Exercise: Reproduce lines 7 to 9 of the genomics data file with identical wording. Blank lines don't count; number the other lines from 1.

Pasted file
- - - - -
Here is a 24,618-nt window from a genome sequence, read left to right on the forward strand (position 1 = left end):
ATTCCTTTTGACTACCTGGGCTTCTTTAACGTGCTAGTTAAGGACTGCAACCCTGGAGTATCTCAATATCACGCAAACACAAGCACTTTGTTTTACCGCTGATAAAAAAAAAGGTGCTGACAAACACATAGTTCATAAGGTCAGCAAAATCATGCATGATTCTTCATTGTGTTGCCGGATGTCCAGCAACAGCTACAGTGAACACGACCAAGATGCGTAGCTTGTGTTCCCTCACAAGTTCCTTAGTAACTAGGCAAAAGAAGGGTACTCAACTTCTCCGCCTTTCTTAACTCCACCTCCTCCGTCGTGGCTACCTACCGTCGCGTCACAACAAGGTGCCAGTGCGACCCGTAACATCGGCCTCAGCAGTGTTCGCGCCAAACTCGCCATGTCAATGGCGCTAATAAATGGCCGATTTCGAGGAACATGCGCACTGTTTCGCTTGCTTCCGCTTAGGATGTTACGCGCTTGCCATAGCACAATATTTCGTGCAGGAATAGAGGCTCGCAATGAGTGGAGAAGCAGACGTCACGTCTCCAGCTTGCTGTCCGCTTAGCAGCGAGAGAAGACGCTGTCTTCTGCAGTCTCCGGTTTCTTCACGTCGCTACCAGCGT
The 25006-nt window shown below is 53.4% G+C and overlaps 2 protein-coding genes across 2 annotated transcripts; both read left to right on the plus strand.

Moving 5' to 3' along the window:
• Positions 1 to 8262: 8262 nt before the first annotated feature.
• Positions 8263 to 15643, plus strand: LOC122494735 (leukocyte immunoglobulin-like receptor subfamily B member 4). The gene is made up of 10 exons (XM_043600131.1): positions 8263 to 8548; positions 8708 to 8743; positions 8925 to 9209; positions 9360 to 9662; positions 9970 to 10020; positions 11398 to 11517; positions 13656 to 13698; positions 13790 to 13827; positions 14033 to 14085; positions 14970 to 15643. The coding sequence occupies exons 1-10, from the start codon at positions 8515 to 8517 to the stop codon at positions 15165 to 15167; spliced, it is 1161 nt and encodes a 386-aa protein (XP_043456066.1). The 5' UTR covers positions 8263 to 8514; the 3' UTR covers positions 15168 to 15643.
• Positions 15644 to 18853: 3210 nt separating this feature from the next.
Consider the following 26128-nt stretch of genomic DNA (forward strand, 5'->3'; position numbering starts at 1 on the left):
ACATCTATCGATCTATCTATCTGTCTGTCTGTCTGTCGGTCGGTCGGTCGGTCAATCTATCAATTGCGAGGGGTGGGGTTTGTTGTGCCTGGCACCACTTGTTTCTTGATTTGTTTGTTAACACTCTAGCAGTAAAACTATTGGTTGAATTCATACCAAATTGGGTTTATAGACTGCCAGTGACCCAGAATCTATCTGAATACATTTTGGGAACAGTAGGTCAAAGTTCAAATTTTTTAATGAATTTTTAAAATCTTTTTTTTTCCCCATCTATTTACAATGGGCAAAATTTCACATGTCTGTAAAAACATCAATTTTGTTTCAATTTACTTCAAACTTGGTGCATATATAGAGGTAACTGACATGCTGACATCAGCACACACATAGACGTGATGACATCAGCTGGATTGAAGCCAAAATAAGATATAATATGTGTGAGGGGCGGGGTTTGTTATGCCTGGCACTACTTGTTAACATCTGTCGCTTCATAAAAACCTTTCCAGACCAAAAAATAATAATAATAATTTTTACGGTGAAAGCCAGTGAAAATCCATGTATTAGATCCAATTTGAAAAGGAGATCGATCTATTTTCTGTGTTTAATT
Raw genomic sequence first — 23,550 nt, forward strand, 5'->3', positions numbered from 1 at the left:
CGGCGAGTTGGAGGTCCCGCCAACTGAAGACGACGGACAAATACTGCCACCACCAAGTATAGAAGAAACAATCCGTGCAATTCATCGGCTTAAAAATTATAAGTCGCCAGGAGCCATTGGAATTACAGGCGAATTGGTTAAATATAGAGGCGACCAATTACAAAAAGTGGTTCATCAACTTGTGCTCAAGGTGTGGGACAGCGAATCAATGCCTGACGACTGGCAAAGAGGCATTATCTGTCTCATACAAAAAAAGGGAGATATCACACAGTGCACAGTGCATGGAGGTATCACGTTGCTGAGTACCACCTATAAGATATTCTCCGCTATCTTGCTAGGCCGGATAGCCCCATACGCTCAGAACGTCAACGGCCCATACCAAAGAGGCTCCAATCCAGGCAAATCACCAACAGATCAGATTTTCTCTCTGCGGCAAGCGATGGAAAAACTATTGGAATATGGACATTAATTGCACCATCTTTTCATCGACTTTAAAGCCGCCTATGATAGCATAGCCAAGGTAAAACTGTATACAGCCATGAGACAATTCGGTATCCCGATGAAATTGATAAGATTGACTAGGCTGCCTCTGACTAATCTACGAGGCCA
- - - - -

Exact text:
• Positions 15644 to 18853: 3210 nt separating this feature from the next.
Consider the following 26128-nt stretch of genomic DNA (forward strand, 5'->3'; position numbering starts at 1 on the left):
ACATCTATCGATCTATCTATCTGTCTGTCTGTCTGTCGGTCGGTCGGTCGGTCAATCTATCAATTGCGAGGGGTGGGGTTTGTTGTGCCTGGCACCACTTGTTTCTTGATTTGTTTGTTAACACTCTAGCAGTAAAACTATTGGTTGAATTCATACCAAATTGGGTTTATAGACTGCCAGTGACCCAGAATCTATCTGAATACATTTTGGGAACAGTAGGTCAAAGTTCAAATTTTTTAATGAATTTTTAAAATCTTTTTTTTTCCCCATCTATTTACAATGGGCAAAATTTCACATGTCTGTAAAAACATCAATTTTGTTTCAATTTACTTCAAACTTGGTGCATATATAGAGGTAACTGACATGCTGACATCAGCACACACATAGACGTGATGACATCAGCTGGATTGAAGCCAAAATAAGATATAATATGTGTGAGGGGCGGGGTTTGTTATGCCTGGCACTACTTGTTAACATCTGTCGCTTCATAAAAACCTTTCCAGACCAAAAAATAATAATAATAATTTTTACGGTGAAAGCCAGTGAAAATCCATGTATTAGATCCAATTTGAAAAGGAGATCGATCTATTTTCTGTGTTTAATT